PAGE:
My attitude is that no matter the size of the deficit it can be addressed if there is a sustainable plan that is rigorously implemented, while awaiting the conduct of a more credible census.



Our plan for sustainable supply is to standardize these designs (or modifications of them that may become necessary) and industrialize production, by standardizing fittings such as doors, windows, roofing sheets, tiles and other components in order to use these standards to stimulate local mass production of fittings and finishing to meet the demands of mass housing.



In this way, we will be achieving one major objective of the President’s economic plan of diversifying our economy.



For example, the smallest of houses will have at least a main door, a kitchen door, a room door and a bathroom door making a total of 4 (FOUR) doors.



In order to build 250,000 units of that type of house, this market will need to produce 1,000,000 (ONE MILLION) doors. This does not include pipes, taps and sockets for electrical appliances.



I leave you to imagine what this can do for our economy if we produce all these items locally.



I have news for small and medium scale businesses who are in this line of business.



We have resolved not to use imported:


  1. Doors
  2. Windows
  • Tiles
  1. Ceilings
  2. Plumbing accessories
  3. Cables
  • Paint and
  • Iron – mongery on our housing schemes.



Our surveys indicate that electrical fittings such as sockets and door locks are still largely imported and we will use our demand capacity to stimulate local manufacturing or assembly, in order to keep the jobs in these areas at home.



The next step toward industrial production is to reduce the time it takes to build a block. Our recent experience shows that a block of 12 flats usually takes 12- 18 months at the quickest and we are looking at designing moulds that reduce this time to 6 (SIX) months or less.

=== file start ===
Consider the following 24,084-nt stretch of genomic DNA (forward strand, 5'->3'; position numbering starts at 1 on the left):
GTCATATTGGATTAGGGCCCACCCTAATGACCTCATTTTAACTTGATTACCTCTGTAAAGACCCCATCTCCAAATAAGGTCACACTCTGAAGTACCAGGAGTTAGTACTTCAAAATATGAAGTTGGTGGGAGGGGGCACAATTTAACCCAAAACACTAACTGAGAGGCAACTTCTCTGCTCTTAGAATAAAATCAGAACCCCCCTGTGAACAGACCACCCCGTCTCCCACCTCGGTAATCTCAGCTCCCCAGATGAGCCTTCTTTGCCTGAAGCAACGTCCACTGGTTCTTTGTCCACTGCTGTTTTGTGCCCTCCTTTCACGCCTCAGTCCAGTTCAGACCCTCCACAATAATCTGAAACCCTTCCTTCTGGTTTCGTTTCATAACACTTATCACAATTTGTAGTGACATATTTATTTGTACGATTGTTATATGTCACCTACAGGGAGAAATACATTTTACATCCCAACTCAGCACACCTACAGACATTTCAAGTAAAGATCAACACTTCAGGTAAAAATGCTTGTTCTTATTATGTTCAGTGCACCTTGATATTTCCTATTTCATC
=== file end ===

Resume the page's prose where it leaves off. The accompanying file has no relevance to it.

This would of course mean that we cannot change designs at will.


We already have one or two serious offers in this direction and we will engage them as we go on.


Once this is done, the next step should be ascertaining who will develop.



It is easy for the uninformed to wonder why this is important; after all, anybody can build a house.



Sadly, that is not the reality and even the developers with proven capacity accept this, and I will explain.



As recently as Tuesday the 16th August 2016, I held a meeting with allottees who are yet to take possession of their land under a site and service scheme conceived around 1987 when the land of over 200 hectares was acquired. Since then nothing has been done. And there are many cases like this which put a lie to the complaint that there is no land to build .



We have resolved to complete the design for the roads, drainages and other services and hopefully get budget approval for 2017 to start developing.



A survey of our PPP initiatives with developers over the last 10 years which was supposed to deliver about 20,000 housing units has delivered less than 2,000.



The truth is that apart from financing difficulties, there are some people who have resorted to property development out of a survival necessity rather than out of any capacity or knowledge about the industry.



I recently received a letter from a developer who contracted to build 1,000 units about 4 years ago and has completed only 88. He is asking to be bought out.



We receive dozens of letters almost daily by people offering to build 10,000 housing units, (which seems to be the magical number some of these emergency developers favour), without being able to show to us, where they have built 100 Housing units.



We also have offers from road construction companies who want to build houses. The skill sets and logistics are entirely different even though they both involve construction.



At the recent Shelter Afrique Annual General meeting and the National Housing Summit which we hosted in Abuja, the recommendation from the Real Estate Developers Association of Nigeria, which we have accepted is that we must accredit, certify and rank developers who will be allowed to participate in our scheme.



There is the view that Government should  get out of housing and leave it only to the private sector.